Trokosi: Modern Practices
Modern trokosi practices are not limited to Ghana but are also widely practiced in Togo, Benin, and Nigerian Yorubaland (Boaten, 2001). Still, the main elements of all these trokosi systems are similar and deeply interrelated. Today, it is more a system of slavery rather than religion, which allows legitimatizing discriminative practices that would have been illegal otherwise. The most common example of the trokosi system in action is when a young virgin girl is offered to the priest by a family that seeks to end its misfortunes (Miers, 2000). Theoretically, the girl must spend a few years working for the priest. In reality, her enslavement often goes beyond lifetime (Miers, 2000).
Today, the main crimes punished through the trokosi system include: stealing, murder, adultery, and having sexual relationships with a trokosi (Boaten, 2001). Whenever any of these crimes takes place, the victim approaches the priest asking to find the offender. Spiritual search helps invoke the knowledge of the offense, and the offender must pay reparations by sacrificing his/her virgin daughter to the gods (Boaten, 2001). By providing a virgin girl, the offender protects himself (herself) from the gods’ curse. However, in most cases, the vestal girl does not even know who of her relatives or family members has committed the crime (Boaten, 2001). One of the most cited cases is when the seven-year-old girl was sent to become a trokosi simply because her grandfather had stolen a few pennies (Miers, 2000). She was used for agricultural work and, since twelve, had been used and abused sexually by the ninety-year-old priest (Miers, 2000). She tried to escape twice, but only the second attempt was a success: she was twenty-one when she managed to find refuge with a non-governmental organization (Miers, 2000).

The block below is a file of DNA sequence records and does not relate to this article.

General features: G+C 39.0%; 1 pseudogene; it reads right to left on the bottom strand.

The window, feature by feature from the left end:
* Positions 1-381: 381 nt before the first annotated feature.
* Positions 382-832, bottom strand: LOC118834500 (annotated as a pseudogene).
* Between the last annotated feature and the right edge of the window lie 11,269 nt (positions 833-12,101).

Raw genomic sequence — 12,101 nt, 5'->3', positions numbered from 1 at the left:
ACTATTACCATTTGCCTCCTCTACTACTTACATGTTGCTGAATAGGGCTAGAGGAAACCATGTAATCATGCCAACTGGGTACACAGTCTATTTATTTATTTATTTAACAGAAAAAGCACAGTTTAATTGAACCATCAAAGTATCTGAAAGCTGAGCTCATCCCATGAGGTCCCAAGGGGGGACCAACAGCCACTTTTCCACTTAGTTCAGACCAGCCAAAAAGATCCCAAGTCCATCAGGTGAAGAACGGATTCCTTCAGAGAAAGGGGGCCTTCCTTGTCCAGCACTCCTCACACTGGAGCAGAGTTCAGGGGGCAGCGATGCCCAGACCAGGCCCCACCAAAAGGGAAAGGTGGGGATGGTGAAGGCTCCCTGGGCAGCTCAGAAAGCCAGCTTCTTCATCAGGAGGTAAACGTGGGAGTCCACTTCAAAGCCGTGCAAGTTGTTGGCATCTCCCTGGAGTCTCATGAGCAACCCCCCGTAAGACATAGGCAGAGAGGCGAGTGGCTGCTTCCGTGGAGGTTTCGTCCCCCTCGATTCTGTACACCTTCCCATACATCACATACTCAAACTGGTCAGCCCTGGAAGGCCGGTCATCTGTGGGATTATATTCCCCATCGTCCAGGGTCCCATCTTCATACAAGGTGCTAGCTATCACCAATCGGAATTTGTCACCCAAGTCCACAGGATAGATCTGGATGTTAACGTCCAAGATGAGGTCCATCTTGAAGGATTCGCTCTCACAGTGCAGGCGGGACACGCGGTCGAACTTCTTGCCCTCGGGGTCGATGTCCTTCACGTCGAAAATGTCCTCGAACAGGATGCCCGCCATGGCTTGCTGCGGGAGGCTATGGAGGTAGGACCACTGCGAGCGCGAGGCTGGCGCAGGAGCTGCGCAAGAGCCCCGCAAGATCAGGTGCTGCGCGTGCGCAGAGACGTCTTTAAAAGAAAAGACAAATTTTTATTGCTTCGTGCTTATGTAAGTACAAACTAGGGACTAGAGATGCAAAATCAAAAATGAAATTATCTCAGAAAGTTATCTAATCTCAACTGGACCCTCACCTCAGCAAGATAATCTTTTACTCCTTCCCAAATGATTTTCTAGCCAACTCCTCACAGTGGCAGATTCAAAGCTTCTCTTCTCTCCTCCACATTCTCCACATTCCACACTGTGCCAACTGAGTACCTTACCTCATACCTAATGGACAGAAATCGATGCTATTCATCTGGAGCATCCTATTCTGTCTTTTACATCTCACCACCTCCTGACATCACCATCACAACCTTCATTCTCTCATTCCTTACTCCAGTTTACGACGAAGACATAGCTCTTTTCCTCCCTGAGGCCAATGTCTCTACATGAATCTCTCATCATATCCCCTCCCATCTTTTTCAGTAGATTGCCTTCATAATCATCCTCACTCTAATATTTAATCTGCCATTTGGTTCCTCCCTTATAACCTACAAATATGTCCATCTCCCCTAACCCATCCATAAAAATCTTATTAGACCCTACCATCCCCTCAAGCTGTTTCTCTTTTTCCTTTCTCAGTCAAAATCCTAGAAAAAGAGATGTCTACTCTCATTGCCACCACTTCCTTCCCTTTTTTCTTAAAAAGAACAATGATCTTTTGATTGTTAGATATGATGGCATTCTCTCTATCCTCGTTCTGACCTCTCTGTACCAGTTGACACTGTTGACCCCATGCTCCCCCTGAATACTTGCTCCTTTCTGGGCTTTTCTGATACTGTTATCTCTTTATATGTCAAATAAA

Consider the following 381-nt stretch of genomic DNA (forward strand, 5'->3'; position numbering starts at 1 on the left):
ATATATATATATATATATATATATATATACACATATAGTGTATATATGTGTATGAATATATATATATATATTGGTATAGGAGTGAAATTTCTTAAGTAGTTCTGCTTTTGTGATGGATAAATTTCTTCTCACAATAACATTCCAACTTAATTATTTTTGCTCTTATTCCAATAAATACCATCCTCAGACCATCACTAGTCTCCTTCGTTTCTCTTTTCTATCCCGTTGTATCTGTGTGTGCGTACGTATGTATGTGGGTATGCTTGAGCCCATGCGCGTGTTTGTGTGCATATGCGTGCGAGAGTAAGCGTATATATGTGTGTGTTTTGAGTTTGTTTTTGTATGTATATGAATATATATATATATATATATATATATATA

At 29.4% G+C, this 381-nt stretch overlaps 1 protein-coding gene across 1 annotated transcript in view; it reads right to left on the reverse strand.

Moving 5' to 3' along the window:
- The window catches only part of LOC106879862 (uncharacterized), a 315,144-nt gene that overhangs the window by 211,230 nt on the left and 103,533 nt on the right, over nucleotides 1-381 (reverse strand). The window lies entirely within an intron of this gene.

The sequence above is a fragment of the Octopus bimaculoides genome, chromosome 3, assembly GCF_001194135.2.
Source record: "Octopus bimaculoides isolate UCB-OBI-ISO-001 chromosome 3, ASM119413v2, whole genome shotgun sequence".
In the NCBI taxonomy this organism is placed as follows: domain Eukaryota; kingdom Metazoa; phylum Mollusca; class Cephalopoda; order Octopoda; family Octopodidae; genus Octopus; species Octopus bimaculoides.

Needless to say, every girl and woman living as a trokosi wants to become free by all means (Bilyeu, 1999). The trokosi system is not a religion – it is a legitimate instrument of discrimination and slavery. Girls are used for cheap labor (Miers, 2000). They work long hours just to have the basic necessities of life (Miers, 2000). Many girls who have experience being a trokosi confess to having no food and soap for their personal hygiene (Boaten, 2001). These girls and women have no right to education and freedom (Miers, 2000). They cannot become free or get married without their priest’s permission (Miers, 2000). Over the past years, almost a thousand of women have been released from the shrine, but trokosi remains one of the most widely practiced cultural traditions in Ghana (Miers, 2000).
The Trokosi System: Opposition and Reform
In 1998, Ghana outlawed the trokosi system. Nonetheless, thousands of girls and women keep suffering from the tragic impacts of slavery, discrimination, and abuse as a result of being a trokosi. Trokosi has disruptive effects on the quality of family life in Ghana and exemplifies a potent instrument of gender discrimination (Boaten, 2001). Numerous legal and social attempts have been made to eradicate the trokosi practices. The Trokosi system falls under many laws and conventions that deal with the crimes against humanity, including enslavement, sexual slavery, torture, forced pregnancy, and similar inhuman acts (Bilyeu, 1999). The Ghana Constitution also prohibits trokosi, but the popularity of the practice continues to persist.